The Cloud

April 2022

(the) CLOUD is basically a Marketing Expression in todays world and in most cases Cloud services would be more correct . Cloud services a.k.a Cloud Computing are services that are hosted within “The Cloud” and can be accessed by any (most) “Network Devices”.  The Cloud basically means “somewhere on the Internet” (any where on Earth) or more usually  “somewhere within the (World Wide Web” (anywhere on Earth). Most often cloud services are accessed via the WWW (World Wide Web) and can be available in multiple locations and in multiple Countries and it is virtually impossible to know (for certain) where the Cloud Service you are using is located (Geographically) or where your data is stored because of the way Cloud Services work.

Cloud Services” have to be (and are usually) very robust and reliable and this is accomplished in several ways by awesome computer and network techies. The techies use things like built-in redundancy (to cater for equipment failure), Replication (to make sure all data is replicated / copied to all locations). They also make use of RAID 5 data arrays (as a minimum), which almost always include “hot swappable” HDDs / SSDs in the data arrays (to cater for equipment failure). Other things like “load balancing” and “traffic management” all come in to play. Where a “Cloud Service” operates in multiple countries and / cities, it is very likely that your data is held in more than one geographic location or may be spread over several geographic locations. Cloud Computing ROCKS!

Historically, going back 25+ years when network kit had to be “Novell Compatible“,  networking techies have drawn schematic views of the the company LAN ( a concept pioneered  CISCO) and at some point the WAN (Internet) was depicted as a picture of a cloud, techies knew that the “cloud” (picture) referred to the connection to the ISP and that it would be virtually impossible to make an accurate drawing of the data / network paths once it got to the ISP and through the Internet (Infrastructure) and then back into a different company site so “The Cloud” represented unknown data paths between different company sites. Network techies that work for companies are only really interested in the LAN IP address(s) used within the company LAN but the WAN IP address of the routers (internet gateways) is also important. The WAN IP address for companies / businesses is usually a “Static IP Address and this is ultimately the “Default Gateway” for all “Internet bound” traffic (data). Network techies can control the IP addresses on the company LAN but they have no control of IP addresses outside of the LAN and they have no control of the data paths used by the WAN. When a VPN is used to create an encrypted “tunnel” through the cloud, the “data route” is still under the control of the techies that look after the Infrastructure (Internet) and the “data route” will go through several routers (routers are the bits of kit that are used in the Infrastructure, in effect, they make the Internet work) .

Household and SOHO Internet users mainly use a “Dynamic WAN IP” but this is still the “Default Gateway” for Internet bound traffic.

In Windows, you can use “tracert” & “pathping” to find out how many routers your data passes through. In Linux “tracepath” & “traceroute” can be used. The number of routers your data passes through is known as the number of hops and that is nothing to do with making beer 🙂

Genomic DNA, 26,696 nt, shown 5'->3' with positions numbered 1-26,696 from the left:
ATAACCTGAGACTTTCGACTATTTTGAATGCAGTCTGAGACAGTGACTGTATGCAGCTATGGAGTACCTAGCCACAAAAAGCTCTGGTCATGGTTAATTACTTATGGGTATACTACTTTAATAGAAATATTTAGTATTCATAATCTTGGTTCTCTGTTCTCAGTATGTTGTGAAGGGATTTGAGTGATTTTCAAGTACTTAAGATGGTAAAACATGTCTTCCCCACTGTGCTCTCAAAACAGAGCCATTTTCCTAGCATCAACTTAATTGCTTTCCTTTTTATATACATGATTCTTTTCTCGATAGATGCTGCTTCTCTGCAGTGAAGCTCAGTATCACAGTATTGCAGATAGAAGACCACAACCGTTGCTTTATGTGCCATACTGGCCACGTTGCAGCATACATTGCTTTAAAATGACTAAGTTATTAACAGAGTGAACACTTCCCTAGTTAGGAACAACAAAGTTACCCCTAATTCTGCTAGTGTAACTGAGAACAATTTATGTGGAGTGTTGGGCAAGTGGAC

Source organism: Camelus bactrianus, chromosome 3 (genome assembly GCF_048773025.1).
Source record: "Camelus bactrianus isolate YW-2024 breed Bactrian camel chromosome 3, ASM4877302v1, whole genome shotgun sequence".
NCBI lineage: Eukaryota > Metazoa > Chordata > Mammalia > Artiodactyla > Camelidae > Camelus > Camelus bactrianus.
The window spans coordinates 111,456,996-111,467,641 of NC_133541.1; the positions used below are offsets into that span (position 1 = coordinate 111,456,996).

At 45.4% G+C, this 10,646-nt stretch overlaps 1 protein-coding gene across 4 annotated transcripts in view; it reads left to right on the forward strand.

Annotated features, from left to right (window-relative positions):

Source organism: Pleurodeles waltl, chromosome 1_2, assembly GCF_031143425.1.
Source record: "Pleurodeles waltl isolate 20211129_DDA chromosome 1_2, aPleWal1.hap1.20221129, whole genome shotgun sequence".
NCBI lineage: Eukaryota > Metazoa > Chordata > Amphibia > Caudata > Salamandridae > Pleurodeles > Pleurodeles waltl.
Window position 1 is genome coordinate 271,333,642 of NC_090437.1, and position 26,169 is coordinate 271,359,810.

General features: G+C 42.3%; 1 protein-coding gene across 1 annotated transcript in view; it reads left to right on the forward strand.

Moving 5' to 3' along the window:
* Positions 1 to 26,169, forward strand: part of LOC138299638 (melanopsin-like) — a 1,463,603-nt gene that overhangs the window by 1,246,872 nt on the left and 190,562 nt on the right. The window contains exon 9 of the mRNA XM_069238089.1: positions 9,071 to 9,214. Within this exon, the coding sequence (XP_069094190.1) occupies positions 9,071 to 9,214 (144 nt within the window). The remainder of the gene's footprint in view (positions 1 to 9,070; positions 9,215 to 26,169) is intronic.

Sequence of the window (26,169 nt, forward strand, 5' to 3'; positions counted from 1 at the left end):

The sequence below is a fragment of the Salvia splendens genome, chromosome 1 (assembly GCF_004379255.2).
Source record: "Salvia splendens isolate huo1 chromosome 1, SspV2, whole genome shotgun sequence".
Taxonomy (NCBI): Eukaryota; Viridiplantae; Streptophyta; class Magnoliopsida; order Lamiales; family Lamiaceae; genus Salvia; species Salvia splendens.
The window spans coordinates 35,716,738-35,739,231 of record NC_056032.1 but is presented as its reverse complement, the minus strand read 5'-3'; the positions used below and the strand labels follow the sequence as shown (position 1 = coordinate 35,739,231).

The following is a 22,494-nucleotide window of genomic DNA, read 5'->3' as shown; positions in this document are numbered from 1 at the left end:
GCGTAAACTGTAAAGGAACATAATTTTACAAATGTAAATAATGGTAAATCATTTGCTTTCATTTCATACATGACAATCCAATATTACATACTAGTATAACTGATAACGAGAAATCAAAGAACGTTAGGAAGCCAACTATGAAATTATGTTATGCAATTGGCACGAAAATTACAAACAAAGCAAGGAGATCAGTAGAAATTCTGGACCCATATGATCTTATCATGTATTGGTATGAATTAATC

In the modern world It would seem that “the Cloud” (Cloud Computing / Services) is now used by marketing people to describe it as a “New / modern feature”. It isn’t new, the facility has been around for over 20+ years for those with deep pockets but they way it is now used is different. Now that we are all (mostly) using “Always on” Broadband and connection speeds have gone to dizzying heights, “Cloud services” have become more available to the masses. Google, Microsoft and others have servers* that provide “Remote Storage” (Google Drive, Google Photos, MS Onedrive, iCloud etc) and also have servers* that provide “Web content” (Web Servers) and Email servers*. There are some other not well known Cloud Services.

Servers* these are just computers on steroids. They usually have more powerful CPUs, Huggins of RAM and mind boggling amounts of storage space. These are usually located in “Data Centres”, which often house 100’s of servers in cabinets. A lot of magic happens in Data Centres and they range in size, some are like small cities!


Google, Microsoft, Apple and others all have servers (and indeed Data Centres) in many different countries and many different cities and in most cases these servers are duplicated (mirrored) and replicated to ensure minimal disruption in case of failure so in principal “Cloud services” can be anywhere on the “Internet” (an Infrastructure). Cloud services can offer such things as remote access to applications so that you don’t need to install the application on your local PC (similar to the “Main Frame” model). Google Docs and MS office 365 are good examples and this means that any documents you create can be easily shared with others to collaborate and all these documents are backed up and can be accessed easily from any PC / network device anywhere in the world. To make use of Cloud services, you need a good broadband connection! The “Broadband” connection can include mobile connections using 4G or latterly 5G. Cloud Services are becoming the “main stay” of the modern world, this may be a very convenient option for a lot of people but for some, having all your data “in the cloud” is not desirable!

Most modern (smart) phones use “The Cloud” to backup the contents of your phone. If you get a new phone, it is fairly easy to use the “restore from backup” option to get the new phone up & running with mostly all the “apps” you had on your old phone, that is awesome!

In most cases, the photos on your mobile device will be squirted up to “a cloud storage” facility and you can be sure that your photos will be backed up and the chances of losing your precious photos will be close to zero.

The Cloud (Cloud Services) does indeed offer many advantages but, in the case of Cloud Storage, do you really want your photos and other documents to be “Stored” on a “Server” in a unknown location? Do you really want your “data” to be available to such things as “Data Mining”!